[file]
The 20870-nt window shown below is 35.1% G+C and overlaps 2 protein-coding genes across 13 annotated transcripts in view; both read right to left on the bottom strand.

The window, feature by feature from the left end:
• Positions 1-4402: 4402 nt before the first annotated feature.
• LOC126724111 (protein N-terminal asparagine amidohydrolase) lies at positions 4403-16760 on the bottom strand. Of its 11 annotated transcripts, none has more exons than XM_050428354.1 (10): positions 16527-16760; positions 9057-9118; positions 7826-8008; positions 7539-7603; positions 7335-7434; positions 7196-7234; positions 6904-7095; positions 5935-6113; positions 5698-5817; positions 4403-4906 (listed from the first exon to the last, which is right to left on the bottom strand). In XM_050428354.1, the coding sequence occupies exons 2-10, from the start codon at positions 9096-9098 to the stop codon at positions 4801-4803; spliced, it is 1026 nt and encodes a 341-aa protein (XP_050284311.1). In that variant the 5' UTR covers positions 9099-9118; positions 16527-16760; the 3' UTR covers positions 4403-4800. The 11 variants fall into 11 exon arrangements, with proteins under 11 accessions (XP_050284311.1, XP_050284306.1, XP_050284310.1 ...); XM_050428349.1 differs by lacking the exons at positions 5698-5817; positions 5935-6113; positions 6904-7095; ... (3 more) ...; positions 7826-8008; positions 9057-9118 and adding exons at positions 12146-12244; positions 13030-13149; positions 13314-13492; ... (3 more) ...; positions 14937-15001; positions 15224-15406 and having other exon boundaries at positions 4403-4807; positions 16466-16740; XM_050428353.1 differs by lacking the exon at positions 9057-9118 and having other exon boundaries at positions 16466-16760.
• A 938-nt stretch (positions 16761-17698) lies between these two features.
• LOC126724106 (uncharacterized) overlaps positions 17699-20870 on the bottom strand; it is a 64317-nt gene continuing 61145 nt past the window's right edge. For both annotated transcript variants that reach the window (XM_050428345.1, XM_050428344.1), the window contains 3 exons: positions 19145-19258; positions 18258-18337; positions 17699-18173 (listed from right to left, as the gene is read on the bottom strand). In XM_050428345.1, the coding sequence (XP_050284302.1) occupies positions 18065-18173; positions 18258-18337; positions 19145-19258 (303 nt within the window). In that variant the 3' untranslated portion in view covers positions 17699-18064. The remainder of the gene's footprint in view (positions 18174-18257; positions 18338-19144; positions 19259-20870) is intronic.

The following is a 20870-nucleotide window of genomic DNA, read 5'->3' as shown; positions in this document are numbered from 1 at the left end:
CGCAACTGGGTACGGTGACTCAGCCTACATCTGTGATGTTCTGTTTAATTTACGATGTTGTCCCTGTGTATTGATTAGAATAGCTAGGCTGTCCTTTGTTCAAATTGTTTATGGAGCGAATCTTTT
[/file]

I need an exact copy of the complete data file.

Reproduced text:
The 20870-nt window shown below is 35.1% G+C and overlaps 2 protein-coding genes across 13 annotated transcripts in view; both read right to left on the bottom strand.

The window, feature by feature from the left end:
• Positions 1-4402: 4402 nt before the first annotated feature.
• LOC126724111 (protein N-terminal asparagine amidohydrolase) lies at positions 4403-16760 on the bottom strand. Of its 11 annotated transcripts, none has more exons than XM_050428354.1 (10): positions 16527-16760; positions 9057-9118; positions 7826-8008; positions 7539-7603; positions 7335-7434; positions 7196-7234; positions 6904-7095; positions 5935-6113; positions 5698-5817; positions 4403-4906 (listed from the first exon to the last, which is right to left on the bottom strand). In XM_050428354.1, the coding sequence occupies exons 2-10, from the start codon at positions 9096-9098 to the stop codon at positions 4801-4803; spliced, it is 1026 nt and encodes a 341-aa protein (XP_050284311.1). In that variant the 5' UTR covers positions 9099-9118; positions 16527-16760; the 3' UTR covers positions 4403-4800. The 11 variants fall into 11 exon arrangements, with proteins under 11 accessions (XP_050284311.1, XP_050284306.1, XP_050284310.1 ...); XM_050428349.1 differs by lacking the exons at positions 5698-5817; positions 5935-6113; positions 6904-7095; ... (3 more) ...; positions 7826-8008; positions 9057-9118 and adding exons at positions 12146-12244; positions 13030-13149; positions 13314-13492; ... (3 more) ...; positions 14937-15001; positions 15224-15406 and having other exon boundaries at positions 4403-4807; positions 16466-16740; XM_050428353.1 differs by lacking the exon at positions 9057-9118 and having other exon boundaries at positions 16466-16760.
• A 938-nt stretch (positions 16761-17698) lies between these two features.
• LOC126724106 (uncharacterized) overlaps positions 17699-20870 on the bottom strand; it is a 64317-nt gene continuing 61145 nt past the window's right edge. For both annotated transcript variants that reach the window (XM_050428345.1, XM_050428344.1), the window contains 3 exons: positions 19145-19258; positions 18258-18337; positions 17699-18173 (listed from right to left, as the gene is read on the bottom strand). In XM_050428345.1, the coding sequence (XP_050284302.1) occupies positions 18065-18173; positions 18258-18337; positions 19145-19258 (303 nt within the window). In that variant the 3' untranslated portion in view covers positions 17699-18064. The remainder of the gene's footprint in view (positions 18174-18257; positions 18338-19144; positions 19259-20870) is intronic.

The following is a 20870-nucleotide window of genomic DNA, read 5'->3' as shown; positions in this document are numbered from 1 at the left end:
CGCAACTGGGTACGGTGACTCAGCCTACATCTGTGATGTTCTGTTTAATTTACGATGTTGTCCCTGTGTATTGATTAGAATAGCTAGGCTGTCCTTTGTTCAAATTGTTTATGGAGCGAATCTTTT